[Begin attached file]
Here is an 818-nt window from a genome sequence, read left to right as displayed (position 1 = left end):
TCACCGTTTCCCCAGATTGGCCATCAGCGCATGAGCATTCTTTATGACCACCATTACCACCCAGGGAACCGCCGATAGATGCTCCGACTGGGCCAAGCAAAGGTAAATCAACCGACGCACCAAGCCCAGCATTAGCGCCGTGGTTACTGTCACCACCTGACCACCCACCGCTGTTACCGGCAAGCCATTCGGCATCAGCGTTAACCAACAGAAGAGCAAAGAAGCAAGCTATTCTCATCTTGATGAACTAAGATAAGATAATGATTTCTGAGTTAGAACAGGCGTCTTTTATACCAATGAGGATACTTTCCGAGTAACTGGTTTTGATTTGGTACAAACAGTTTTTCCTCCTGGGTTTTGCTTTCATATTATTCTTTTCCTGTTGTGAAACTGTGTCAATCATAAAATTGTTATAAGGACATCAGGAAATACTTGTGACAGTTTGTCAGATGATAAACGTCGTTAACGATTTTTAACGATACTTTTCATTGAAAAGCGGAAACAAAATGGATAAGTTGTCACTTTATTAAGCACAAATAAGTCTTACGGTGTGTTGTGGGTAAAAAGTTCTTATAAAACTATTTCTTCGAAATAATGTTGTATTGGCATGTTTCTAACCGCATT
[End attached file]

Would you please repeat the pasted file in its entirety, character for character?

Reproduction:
Here is an 818-nt window from a genome sequence, read left to right as displayed (position 1 = left end):
TCACCGTTTCCCCAGATTGGCCATCAGCGCATGAGCATTCTTTATGACCACCATTACCACCCAGGGAACCGCCGATAGATGCTCCGACTGGGCCAAGCAAAGGTAAATCAACCGACGCACCAAGCCCAGCATTAGCGCCGTGGTTACTGTCACCACCTGACCACCCACCGCTGTTACCGGCAAGCCATTCGGCATCAGCGTTAACCAACAGAAGAGCAAAGAAGCAAGCTATTCTCATCTTGATGAACTAAGATAAGATAATGATTTCTGAGTTAGAACAGGCGTCTTTTATACCAATGAGGATACTTTCCGAGTAACTGGTTTTGATTTGGTACAAACAGTTTTTCCTCCTGGGTTTTGCTTTCATATTATTCTTTTCCTGTTGTGAAACTGTGTCAATCATAAAATTGTTATAAGGACATCAGGAAATACTTGTGACAGTTTGTCAGATGATAAACGTCGTTAACGATTTTTAACGATACTTTTCATTGAAAAGCGGAAACAAAATGGATAAGTTGTCACTTTATTAAGCACAAATAAGTCTTACGGTGTGTTGTGGGTAAAAAGTTCTTATAAAACTATTTCTTCGAAATAATGTTGTATTGGCATGTTTCTAACCGCATT